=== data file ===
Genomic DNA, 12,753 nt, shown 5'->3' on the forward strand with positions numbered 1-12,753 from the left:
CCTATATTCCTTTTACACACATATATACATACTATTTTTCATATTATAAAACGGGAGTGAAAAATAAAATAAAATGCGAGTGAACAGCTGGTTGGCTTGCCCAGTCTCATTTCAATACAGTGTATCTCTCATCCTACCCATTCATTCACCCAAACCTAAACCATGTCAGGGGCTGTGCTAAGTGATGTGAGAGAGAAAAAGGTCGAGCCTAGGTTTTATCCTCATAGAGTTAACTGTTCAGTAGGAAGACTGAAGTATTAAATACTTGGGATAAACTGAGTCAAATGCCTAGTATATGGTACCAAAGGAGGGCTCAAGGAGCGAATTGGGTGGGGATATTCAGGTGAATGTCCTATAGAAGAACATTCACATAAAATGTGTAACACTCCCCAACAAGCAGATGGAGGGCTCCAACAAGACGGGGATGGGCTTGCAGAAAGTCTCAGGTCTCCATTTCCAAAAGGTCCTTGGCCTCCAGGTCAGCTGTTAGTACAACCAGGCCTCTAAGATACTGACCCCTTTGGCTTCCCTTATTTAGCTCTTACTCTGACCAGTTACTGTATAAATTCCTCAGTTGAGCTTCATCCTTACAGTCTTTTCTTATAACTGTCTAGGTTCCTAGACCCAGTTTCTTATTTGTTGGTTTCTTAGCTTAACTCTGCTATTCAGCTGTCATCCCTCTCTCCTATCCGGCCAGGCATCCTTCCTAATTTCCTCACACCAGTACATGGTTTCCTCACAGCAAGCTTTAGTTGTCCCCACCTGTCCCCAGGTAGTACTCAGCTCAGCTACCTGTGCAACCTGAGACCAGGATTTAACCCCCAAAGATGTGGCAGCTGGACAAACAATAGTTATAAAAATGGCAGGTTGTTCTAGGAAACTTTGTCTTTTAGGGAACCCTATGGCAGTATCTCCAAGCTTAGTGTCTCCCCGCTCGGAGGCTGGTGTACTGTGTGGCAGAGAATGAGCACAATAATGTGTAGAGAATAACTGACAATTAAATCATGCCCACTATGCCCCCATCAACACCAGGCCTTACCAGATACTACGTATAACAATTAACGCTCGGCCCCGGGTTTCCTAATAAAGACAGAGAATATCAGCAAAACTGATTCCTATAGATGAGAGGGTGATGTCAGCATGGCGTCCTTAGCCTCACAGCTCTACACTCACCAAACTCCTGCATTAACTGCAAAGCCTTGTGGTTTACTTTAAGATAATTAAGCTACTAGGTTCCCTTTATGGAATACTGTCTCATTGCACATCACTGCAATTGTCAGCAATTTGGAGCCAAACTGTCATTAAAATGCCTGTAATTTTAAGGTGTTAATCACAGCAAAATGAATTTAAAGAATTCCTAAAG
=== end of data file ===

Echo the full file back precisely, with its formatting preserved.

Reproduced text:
Genomic DNA, 12,753 nt, shown 5'->3' on the forward strand with positions numbered 1-12,753 from the left:
CCTATATTCCTTTTACACACATATATACATACTATTTTTCATATTATAAAACGGGAGTGAAAAATAAAATAAAATGCGAGTGAACAGCTGGTTGGCTTGCCCAGTCTCATTTCAATACAGTGTATCTCTCATCCTACCCATTCATTCACCCAAACCTAAACCATGTCAGGGGCTGTGCTAAGTGATGTGAGAGAGAAAAAGGTCGAGCCTAGGTTTTATCCTCATAGAGTTAACTGTTCAGTAGGAAGACTGAAGTATTAAATACTTGGGATAAACTGAGTCAAATGCCTAGTATATGGTACCAAAGGAGGGCTCAAGGAGCGAATTGGGTGGGGATATTCAGGTGAATGTCCTATAGAAGAACATTCACATAAAATGTGTAACACTCCCCAACAAGCAGATGGAGGGCTCCAACAAGACGGGGATGGGCTTGCAGAAAGTCTCAGGTCTCCATTTCCAAAAGGTCCTTGGCCTCCAGGTCAGCTGTTAGTACAACCAGGCCTCTAAGATACTGACCCCTTTGGCTTCCCTTATTTAGCTCTTACTCTGACCAGTTACTGTATAAATTCCTCAGTTGAGCTTCATCCTTACAGTCTTTTCTTATAACTGTCTAGGTTCCTAGACCCAGTTTCTTATTTGTTGGTTTCTTAGCTTAACTCTGCTATTCAGCTGTCATCCCTCTCTCCTATCCGGCCAGGCATCCTTCCTAATTTCCTCACACCAGTACATGGTTTCCTCACAGCAAGCTTTAGTTGTCCCCACCTGTCCCCAGGTAGTACTCAGCTCAGCTACCTGTGCAACCTGAGACCAGGATTTAACCCCCAAAGATGTGGCAGCTGGACAAACAATAGTTATAAAAATGGCAGGTTGTTCTAGGAAACTTTGTCTTTTAGGGAACCCTATGGCAGTATCTCCAAGCTTAGTGTCTCCCCGCTCGGAGGCTGGTGTACTGTGTGGCAGAGAATGAGCACAATAATGTGTAGAGAATAACTGACAATTAAATCATGCCCACTATGCCCCCATCAACACCAGGCCTTACCAGATACTACGTATAACAATTAACGCTCGGCCCCGGGTTTCCTAATAAAGACAGAGAATATCAGCAAAACTGATTCCTATAGATGAGAGGGTGATGTCAGCATGGCGTCCTTAGCCTCACAGCTCTACACTCACCAAACTCCTGCATTAACTGCAAAGCCTTGTGGTTTACTTTAAGATAATTAAGCTACTAGGTTCCCTTTATGGAATACTGTCTCATTGCACATCACTGCAATTGTCAGCAATTTGGAGCCAAACTGTCATTAAAATGCCTGTAATTTTAAGGTGTTAATCACAGCAAAATGAATTTAAAGAATTCCTAAAG